It’s Sunday lunchtime in London’s Chinatown, the streets are strewn with paper lanterns in traditionally lucky red, but the restaurants – normally clattering with diners – are unusually quiet.
“It’s a hard time,” says Martin Ma, general manager at the Jinli restaurant in Newport Place. Last weekend’s celebrations for Chinese New Year are long gone and there appears to be little appetite for food or festivities.
The confirmation of the first cases of the new coronavirus in the UK on Friday brought “immediate cancellations”, Mr Ma tells BBC News – with diners citing the virus as the reason.
Bookings at the restaurant’s four branches – two in Chinatown, one in Uxbridge and a fourth, in Birmingham – have fallen by 50%, according to Mr Ma, who estimates the flagship restaurant alone has lost £15,000 across the weekend.
“Normally, you have to book ahead – we have long queues going out of the door,” says Mr Ma – and there are pictures to prove it. Now, at peak lunchtime, it’s clear you could walk in off the street.
Indeed, Mr Ma said one Chinese tourist did just that on Saturday, choosing Jinli because it was “empty” and the lack of diners “made him feel safe”.
In Jinli, staff returning from China are kept home for at least 14 days, sanitiser gel is ubiquitous – but it’s not enough to allay the rising panic over the new coronavirus.
A fellow restaurant manager, down the road in Gerrard Street – who preferred to remain anonymous – agrees that his restaurant is very quiet.
“People are scared, they are staying away,” he says, sadly, gesturing towards Chinatown’s main thoroughfare, with its slow trickle of hapless tourists taking pictures of the enclave’s ornamental gate.
He says although he has not personally experienced any hostility, he knows many who have. People getting up and moving seats on the Tube; children being told to keep back from “foreigners”.
In New Loon Fung Restaurant, manager Cathy is more upbeat. “Most of our diners are locals, regulars,” says Cathy. “No problem here,” she insists.
But Mr Ma believes it will take at least a month before business returns to anything like normal.
There is no evidence or health warning that eating Chinese food is a risk for catching the virus, with the World Health Organization saying the virus mainly spreads through contact with an infected person. It says preliminary information suggests the virus may survive a few hours on surfaces.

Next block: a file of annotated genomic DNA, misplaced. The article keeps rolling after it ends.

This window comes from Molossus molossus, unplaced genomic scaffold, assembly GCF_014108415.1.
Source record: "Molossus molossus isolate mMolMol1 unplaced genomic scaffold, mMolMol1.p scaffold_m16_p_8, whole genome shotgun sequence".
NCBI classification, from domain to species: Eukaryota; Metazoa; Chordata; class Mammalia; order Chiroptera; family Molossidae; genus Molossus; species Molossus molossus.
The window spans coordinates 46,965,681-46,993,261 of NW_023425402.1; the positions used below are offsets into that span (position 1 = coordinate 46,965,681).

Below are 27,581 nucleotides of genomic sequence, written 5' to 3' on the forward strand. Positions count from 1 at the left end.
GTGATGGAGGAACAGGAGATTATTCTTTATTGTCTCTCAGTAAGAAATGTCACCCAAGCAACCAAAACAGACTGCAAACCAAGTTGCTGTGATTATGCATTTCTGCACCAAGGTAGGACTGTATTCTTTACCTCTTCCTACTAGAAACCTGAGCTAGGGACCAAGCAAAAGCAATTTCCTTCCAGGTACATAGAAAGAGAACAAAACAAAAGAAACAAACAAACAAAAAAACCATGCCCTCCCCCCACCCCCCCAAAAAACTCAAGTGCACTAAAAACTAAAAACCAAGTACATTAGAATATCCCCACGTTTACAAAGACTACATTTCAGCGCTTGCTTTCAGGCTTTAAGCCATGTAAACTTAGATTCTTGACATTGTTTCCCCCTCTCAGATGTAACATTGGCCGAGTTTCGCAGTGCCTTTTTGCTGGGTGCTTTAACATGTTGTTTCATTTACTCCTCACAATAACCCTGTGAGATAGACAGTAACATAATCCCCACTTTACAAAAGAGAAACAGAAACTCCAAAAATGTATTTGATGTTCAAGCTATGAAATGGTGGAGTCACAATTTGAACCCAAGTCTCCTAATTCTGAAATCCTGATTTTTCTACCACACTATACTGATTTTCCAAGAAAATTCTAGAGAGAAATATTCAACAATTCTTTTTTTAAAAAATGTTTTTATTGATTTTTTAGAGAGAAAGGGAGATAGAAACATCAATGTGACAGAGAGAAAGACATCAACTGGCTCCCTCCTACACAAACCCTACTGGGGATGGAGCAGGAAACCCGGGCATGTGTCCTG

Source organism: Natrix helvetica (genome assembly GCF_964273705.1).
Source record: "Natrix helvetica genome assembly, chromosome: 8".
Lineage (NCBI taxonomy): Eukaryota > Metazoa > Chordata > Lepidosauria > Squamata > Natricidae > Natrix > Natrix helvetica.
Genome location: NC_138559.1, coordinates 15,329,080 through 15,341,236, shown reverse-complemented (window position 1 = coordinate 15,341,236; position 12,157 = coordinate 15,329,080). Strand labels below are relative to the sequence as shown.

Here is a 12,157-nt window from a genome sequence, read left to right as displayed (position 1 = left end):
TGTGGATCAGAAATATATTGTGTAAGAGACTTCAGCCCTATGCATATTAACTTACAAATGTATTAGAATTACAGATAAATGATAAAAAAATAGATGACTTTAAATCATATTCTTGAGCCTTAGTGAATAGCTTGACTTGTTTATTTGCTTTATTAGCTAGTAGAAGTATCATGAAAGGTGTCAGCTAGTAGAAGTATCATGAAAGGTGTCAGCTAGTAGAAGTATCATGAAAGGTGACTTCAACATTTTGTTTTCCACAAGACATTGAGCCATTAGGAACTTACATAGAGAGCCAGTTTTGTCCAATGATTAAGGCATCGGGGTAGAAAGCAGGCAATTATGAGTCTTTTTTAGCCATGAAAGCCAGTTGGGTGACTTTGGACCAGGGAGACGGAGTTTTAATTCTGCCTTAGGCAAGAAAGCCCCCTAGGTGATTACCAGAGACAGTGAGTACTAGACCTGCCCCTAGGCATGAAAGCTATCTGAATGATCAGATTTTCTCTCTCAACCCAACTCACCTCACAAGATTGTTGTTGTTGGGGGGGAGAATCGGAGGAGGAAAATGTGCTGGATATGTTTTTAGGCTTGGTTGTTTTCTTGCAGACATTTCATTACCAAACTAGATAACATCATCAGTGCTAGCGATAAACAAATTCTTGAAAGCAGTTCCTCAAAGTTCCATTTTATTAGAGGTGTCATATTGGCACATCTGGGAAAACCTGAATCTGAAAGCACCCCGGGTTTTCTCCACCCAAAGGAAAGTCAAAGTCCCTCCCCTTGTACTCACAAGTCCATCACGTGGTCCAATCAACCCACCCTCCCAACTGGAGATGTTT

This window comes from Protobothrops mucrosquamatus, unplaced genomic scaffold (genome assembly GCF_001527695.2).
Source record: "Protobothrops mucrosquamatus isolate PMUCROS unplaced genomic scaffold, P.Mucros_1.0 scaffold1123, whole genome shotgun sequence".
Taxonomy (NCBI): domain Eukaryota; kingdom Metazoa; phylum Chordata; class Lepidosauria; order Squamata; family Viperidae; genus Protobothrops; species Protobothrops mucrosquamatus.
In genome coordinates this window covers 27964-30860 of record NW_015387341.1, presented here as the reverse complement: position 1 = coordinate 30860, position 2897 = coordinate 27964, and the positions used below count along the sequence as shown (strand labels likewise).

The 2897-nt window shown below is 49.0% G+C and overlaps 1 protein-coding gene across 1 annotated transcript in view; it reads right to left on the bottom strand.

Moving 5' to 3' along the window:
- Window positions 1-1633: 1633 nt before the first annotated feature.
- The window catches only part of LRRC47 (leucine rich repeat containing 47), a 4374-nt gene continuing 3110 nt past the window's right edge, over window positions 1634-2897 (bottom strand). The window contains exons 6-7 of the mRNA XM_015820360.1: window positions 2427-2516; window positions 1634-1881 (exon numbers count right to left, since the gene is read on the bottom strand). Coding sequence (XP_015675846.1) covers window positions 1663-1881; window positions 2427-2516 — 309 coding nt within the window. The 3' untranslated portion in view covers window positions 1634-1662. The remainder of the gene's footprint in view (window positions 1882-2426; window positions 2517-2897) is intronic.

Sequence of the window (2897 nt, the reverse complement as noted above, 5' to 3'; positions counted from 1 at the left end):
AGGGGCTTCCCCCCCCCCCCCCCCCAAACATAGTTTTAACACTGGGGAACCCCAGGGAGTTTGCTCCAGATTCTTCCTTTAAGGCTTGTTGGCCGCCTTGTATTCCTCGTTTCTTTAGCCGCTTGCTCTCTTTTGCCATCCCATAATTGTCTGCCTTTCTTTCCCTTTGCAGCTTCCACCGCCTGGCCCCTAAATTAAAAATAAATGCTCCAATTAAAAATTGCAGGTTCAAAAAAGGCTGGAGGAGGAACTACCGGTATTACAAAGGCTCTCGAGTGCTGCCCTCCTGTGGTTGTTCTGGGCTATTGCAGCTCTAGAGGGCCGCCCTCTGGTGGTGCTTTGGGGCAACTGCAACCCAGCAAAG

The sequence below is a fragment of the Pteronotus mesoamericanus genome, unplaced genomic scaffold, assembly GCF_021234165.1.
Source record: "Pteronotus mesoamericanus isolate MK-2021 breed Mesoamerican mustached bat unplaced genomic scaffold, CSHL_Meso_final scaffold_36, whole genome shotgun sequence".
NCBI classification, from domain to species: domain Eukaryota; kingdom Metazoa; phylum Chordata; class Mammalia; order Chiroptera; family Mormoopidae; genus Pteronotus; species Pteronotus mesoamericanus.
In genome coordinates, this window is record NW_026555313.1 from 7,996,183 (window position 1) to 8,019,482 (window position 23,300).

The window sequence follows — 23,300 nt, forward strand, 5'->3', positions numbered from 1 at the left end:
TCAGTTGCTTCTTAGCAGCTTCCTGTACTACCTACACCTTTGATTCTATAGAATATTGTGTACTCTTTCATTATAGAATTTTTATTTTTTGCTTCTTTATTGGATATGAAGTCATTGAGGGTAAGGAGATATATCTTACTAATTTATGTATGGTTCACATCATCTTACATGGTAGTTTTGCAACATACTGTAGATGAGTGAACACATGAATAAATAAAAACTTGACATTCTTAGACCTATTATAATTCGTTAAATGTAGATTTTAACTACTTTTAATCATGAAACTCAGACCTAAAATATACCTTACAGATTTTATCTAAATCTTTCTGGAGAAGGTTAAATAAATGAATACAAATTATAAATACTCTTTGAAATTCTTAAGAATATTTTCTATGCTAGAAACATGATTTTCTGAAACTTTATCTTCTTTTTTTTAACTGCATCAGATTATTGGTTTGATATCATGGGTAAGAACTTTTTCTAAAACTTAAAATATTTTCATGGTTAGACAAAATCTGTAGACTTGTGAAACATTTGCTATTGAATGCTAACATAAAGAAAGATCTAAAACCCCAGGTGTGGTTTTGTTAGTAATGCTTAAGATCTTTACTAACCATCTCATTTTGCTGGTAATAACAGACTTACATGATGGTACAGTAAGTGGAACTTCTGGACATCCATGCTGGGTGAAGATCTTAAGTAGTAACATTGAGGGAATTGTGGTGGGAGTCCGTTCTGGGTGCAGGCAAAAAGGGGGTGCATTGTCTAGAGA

Any prejudice against takeaways is “completely unacceptable and misinformed”, says Ibrahim Dogus, chairman of the British Takeaway Campaign.
Prejudice surrounding coronavirus has not just affected business owners; British Chinese people living in the UK also report being the target of racist abuse linked to the outbreak.
PhD student at Royal Holloway University Angela Chan, 46, says she was racially abused at Clapham Junction station in London by a man who rapped a rhyme at her which mentioned coronavirus, “slitty eyes” and “Chinese lies”.
“You will find Chinese people do experience racism and British people think we don’t,” she says.
“It tends to be a bit different, it’s either casual or ‘funny’, and you’re expected to brush it off.”
Ms Chan, from Brentford, west London, says the outbreak “brings to the surface all the casual racism about people being dirty, or the things people eat”, with “blame” being placed on Chinese culture for the new virus.
“I think it’s tied in with deep-seated racism and fear of a community but it’s also to do with China’s rise in power. What we perceive to be a secretive culture,” she adds.
Paediatric nurse Lucy Li, 35, from Wanstead in east London, says her 11-year-old daughter “reported last week that children are telling each other to ‘stay away from all Chinese people because they are ill due to the virus'”.
Ms Li, whose parents came to the UK from China in the 1960s, adds: “Even when I went to the doctors, when I coughed I could see people moving away from me.
“I can’t walk down the street without unwanted attention. It’s degrading and enough is enough.”
She adds: “As a healthcare professional and working directly in the frontline of the NHS, I do sympathise with the public’s growing concerns.
“However, there is much misleading information in the media, which has now resulted in racial prejudice towards Chinese people who reside in the UK.”
Meanwhile, the Chinese Community Centre in Birmingham said: “Sadly, we’re hearing that abuse against Chinese people in the UK has increased since coronavirus has spread.”
Freelance journalist and Manchester University masters student Sam Phan says the recent outbreak of coronavirus has “put a spotlight on” racism against east Asians.
In an article published in the Guardian, the 23-year-old outlined overhearing several conversations which exposed the “stereotyping of all east Asians as a coronavirus risk”.
He tells the BBC the coronavirus has been viewed “as a Chinese virus” which has “then created this fear of east Asian and Chinese people”.
“As an east Asian British person it is not nice as people are treating you as if you’re disgusting,” he says.
When his article went live, he says he received racist comments suggesting he should “stop eating dog”.
“First of all, no British Chinese people eat dog – we eat fish and chips and what everyone else is eating.”
Mr Phan said: “The Asian experience of racism has often been overlooked. There aren’t as many voices out there calling it out.”
He was “extremely happy” to finally see headlines talking about racism against Chinese people, he added.
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